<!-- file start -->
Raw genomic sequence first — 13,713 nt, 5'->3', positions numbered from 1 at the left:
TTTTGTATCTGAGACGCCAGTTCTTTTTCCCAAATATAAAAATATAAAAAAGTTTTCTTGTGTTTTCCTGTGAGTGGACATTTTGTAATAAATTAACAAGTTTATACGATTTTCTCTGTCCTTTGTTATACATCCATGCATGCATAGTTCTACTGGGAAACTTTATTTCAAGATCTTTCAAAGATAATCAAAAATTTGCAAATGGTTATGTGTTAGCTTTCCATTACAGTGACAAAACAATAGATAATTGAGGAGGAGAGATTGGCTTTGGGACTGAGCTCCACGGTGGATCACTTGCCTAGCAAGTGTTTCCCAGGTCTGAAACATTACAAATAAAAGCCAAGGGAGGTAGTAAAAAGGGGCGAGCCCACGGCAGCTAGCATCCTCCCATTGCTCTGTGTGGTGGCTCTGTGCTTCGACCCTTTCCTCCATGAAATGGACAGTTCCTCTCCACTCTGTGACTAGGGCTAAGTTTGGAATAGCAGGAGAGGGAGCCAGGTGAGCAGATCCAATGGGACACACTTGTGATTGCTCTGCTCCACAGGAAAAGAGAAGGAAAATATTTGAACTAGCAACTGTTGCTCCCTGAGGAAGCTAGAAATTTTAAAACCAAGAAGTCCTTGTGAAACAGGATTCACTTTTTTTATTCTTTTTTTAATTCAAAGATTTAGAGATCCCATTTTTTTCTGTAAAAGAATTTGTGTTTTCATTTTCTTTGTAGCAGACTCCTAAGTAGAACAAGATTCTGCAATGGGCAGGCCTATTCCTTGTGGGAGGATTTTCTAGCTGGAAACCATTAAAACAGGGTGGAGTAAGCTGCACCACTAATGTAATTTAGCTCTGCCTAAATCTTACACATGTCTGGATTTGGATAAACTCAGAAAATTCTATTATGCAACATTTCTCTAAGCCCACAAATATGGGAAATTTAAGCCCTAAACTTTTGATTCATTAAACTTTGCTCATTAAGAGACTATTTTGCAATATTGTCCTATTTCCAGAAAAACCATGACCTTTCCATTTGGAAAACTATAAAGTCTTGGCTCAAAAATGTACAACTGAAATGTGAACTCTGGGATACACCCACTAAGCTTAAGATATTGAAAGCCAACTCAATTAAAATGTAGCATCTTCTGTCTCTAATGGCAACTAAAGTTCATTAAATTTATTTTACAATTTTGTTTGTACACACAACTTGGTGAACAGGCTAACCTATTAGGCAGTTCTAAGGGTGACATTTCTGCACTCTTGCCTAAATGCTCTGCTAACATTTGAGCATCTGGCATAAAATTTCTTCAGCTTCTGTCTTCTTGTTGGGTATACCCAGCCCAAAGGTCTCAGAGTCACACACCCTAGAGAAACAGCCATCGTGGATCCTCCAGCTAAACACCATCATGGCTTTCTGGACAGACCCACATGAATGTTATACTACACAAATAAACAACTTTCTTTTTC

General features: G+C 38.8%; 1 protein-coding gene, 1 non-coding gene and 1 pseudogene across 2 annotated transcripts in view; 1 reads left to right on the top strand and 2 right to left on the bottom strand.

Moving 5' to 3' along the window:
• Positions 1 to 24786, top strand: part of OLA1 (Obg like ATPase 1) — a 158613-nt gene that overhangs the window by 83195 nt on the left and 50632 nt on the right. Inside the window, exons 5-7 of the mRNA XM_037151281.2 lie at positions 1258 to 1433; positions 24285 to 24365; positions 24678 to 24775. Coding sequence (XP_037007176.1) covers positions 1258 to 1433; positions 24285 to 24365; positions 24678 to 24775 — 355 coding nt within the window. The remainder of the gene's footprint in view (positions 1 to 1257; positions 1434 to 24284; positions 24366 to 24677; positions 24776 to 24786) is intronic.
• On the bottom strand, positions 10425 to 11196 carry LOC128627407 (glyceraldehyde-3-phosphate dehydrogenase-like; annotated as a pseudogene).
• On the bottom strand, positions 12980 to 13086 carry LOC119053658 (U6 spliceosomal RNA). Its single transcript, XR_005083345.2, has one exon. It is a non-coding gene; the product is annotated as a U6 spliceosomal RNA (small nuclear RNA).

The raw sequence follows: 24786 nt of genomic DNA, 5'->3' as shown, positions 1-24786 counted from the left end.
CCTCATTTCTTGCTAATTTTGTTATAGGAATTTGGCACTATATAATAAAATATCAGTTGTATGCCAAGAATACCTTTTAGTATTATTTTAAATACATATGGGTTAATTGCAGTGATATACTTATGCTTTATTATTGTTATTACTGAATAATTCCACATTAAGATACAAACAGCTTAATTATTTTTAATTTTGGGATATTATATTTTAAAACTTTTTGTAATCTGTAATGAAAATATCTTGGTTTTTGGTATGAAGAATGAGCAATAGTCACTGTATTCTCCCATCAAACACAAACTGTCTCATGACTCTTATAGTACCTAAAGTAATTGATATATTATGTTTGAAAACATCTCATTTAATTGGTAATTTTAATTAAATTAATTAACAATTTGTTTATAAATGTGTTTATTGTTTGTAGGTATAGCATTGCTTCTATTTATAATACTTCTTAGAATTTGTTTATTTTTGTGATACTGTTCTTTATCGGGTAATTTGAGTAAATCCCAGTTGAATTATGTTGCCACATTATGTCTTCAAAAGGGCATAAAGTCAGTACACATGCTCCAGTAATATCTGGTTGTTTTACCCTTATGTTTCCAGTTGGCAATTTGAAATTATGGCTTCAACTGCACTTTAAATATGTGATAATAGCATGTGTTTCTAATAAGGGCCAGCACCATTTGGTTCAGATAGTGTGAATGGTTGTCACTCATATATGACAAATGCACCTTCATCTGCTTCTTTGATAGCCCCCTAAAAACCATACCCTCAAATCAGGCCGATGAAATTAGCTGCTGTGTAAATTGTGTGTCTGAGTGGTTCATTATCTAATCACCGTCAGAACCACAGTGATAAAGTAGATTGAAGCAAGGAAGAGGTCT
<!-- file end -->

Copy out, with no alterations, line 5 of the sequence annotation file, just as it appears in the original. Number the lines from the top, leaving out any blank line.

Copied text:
• Positions 1 to 24786, top strand: part of OLA1 (Obg like ATPase 1) — a 158613-nt gene that overhangs the window by 83195 nt on the left and 50632 nt on the right. Inside the window, exons 5-7 of the mRNA XM_037151281.2 lie at positions 1258 to 1433; positions 24285 to 24365; positions 24678 to 24775. Coding sequence (XP_037007176.1) covers positions 1258 to 1433; positions 24285 to 24365; positions 24678 to 24775 — 355 coding nt within the window. The remainder of the gene's footprint in view (positions 1 to 1257; positions 1434 to 24284; positions 24366 to 24677; positions 24776 to 24786) is intronic.